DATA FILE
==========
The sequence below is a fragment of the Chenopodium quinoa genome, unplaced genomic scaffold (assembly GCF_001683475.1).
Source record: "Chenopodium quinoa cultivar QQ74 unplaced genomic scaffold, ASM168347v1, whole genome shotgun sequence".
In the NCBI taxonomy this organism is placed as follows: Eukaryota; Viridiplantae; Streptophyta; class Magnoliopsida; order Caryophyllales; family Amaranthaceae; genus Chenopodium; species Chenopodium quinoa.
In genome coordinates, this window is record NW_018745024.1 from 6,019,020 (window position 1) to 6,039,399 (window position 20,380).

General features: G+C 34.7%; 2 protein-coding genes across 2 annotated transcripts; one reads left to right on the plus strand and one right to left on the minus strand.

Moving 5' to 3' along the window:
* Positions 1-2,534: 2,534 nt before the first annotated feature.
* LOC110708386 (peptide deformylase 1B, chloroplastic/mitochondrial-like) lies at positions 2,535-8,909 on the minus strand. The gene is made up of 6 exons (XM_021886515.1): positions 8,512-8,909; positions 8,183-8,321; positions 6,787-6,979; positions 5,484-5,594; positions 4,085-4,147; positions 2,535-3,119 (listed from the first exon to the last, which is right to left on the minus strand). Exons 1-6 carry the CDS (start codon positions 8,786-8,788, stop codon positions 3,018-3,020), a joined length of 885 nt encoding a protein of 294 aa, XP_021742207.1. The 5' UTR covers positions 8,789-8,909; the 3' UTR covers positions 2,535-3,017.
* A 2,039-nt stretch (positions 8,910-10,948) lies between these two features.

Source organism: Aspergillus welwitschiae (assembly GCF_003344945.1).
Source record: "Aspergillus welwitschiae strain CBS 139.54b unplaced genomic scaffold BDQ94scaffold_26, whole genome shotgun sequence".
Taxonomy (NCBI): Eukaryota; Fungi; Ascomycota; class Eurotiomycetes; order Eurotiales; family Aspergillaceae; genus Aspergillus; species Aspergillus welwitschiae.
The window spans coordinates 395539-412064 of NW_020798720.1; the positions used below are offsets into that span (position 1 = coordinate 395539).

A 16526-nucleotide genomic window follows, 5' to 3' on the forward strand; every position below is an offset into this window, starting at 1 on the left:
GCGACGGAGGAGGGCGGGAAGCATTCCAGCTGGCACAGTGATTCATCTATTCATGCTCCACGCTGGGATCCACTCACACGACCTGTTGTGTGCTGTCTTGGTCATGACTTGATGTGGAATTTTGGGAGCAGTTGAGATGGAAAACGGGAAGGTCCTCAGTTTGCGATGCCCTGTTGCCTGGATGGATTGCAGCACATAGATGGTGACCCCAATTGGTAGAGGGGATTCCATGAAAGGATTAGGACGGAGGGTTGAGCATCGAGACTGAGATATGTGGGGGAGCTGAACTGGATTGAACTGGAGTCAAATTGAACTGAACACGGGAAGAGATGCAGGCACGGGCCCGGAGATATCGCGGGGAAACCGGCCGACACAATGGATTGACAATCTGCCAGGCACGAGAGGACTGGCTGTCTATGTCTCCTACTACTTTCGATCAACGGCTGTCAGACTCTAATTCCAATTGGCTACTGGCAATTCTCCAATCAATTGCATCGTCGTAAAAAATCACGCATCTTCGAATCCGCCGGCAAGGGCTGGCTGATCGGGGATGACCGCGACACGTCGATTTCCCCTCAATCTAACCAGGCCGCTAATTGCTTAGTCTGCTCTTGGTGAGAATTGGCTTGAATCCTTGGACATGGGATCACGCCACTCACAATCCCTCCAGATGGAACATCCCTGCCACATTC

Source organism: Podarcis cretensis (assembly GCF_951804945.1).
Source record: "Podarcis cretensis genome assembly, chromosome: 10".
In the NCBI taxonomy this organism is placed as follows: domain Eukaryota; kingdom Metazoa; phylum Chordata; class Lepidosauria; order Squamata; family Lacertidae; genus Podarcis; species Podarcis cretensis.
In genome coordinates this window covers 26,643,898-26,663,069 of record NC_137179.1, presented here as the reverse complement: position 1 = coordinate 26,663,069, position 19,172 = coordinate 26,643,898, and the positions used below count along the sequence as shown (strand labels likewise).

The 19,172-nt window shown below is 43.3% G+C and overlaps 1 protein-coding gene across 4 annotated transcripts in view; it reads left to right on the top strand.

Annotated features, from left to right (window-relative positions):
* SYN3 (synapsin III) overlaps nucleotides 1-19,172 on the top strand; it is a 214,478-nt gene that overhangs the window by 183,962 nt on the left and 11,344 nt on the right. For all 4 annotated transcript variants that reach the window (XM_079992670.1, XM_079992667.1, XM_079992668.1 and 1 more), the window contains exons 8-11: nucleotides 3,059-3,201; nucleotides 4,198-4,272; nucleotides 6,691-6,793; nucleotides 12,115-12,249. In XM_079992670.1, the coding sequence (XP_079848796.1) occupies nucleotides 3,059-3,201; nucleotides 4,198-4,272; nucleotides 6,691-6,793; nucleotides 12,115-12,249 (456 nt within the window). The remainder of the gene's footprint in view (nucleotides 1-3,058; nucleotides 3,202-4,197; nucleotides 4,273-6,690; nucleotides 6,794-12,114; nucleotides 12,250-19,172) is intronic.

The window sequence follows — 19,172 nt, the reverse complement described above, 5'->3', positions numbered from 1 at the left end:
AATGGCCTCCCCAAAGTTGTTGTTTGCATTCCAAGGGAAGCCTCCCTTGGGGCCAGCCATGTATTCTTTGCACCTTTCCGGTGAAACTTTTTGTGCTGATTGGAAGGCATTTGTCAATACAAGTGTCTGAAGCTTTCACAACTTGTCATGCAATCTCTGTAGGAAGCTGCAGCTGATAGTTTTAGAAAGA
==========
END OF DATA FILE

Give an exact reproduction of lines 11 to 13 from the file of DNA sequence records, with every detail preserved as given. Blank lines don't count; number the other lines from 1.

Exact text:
Source record: "Aspergillus welwitschiae strain CBS 139.54b unplaced genomic scaffold BDQ94scaffold_26, whole genome shotgun sequence".
Taxonomy (NCBI): Eukaryota; Fungi; Ascomycota; class Eurotiomycetes; order Eurotiales; family Aspergillaceae; genus Aspergillus; species Aspergillus welwitschiae.
The window spans coordinates 395539-412064 of NW_020798720.1; the positions used below are offsets into that span (position 1 = coordinate 395539).